Insulin nanopump is disposable
08 July 2008
Miniature insulin delivery pumps can be placed on a skin patch to deliver continuous doses.
The Nanopump has been developed by Debiotech and STMicroelectronics and relies on microfluidic MEMS (mico-electro-mechanical system) to achieve insulin delivery in a unit less than a quarter the size of existing insulin pumps, according to the companies.
It can be worn, nearly invisibly, as a patch on the skin and is disposable. The MEMS-based pump is claimed to be more affordable as it relies on STMicro’s high-volume semiconductor processing. Debiotech supplies the insulin delivery system expertise in the collaboration.
Microfluidic technology controls the administered insulin does, mimicking the natural secretion of insulin from the pancreas, while detecting potential malfunctions of the pump.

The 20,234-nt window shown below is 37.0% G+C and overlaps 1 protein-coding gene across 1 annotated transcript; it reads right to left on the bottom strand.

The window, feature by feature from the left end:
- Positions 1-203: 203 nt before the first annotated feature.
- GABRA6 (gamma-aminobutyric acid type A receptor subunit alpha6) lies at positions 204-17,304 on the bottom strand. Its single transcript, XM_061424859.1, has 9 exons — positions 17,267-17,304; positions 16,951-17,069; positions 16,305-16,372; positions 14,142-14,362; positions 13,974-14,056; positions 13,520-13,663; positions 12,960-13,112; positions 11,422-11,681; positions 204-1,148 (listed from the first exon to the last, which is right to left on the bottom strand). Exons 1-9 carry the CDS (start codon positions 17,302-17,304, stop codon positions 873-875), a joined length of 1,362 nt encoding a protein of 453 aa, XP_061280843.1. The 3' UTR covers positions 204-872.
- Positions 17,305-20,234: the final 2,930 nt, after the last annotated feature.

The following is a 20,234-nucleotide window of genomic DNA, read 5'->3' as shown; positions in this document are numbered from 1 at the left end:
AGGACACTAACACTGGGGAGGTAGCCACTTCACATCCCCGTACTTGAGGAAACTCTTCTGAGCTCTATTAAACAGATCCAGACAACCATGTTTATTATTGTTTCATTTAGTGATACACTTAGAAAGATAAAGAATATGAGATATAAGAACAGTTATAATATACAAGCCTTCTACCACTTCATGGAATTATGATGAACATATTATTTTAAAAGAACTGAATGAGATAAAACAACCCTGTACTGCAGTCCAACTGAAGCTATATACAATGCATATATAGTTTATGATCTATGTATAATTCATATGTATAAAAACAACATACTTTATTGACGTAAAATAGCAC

Insulin pump therapy, or CSII (continuous subcutaneous insulin infusion) is an alternative to individual insulin injections that are administered several times a day. Instead, the patient is connected to a programmable pump, including a storage reservoir, from which insulin is infused into the tissue under the skin throughout the day, as programmed by the patient.
There are nearly 250m people affected by diabetes worldwide, and this number is expected to grow over the next 10 years. According to ST, the company is reading a piece of silicon as a result of the prototypes which have been proclaimed an important milestone in the industrial production of a new drug delivery service with reliability and convenience and safety for the patient.
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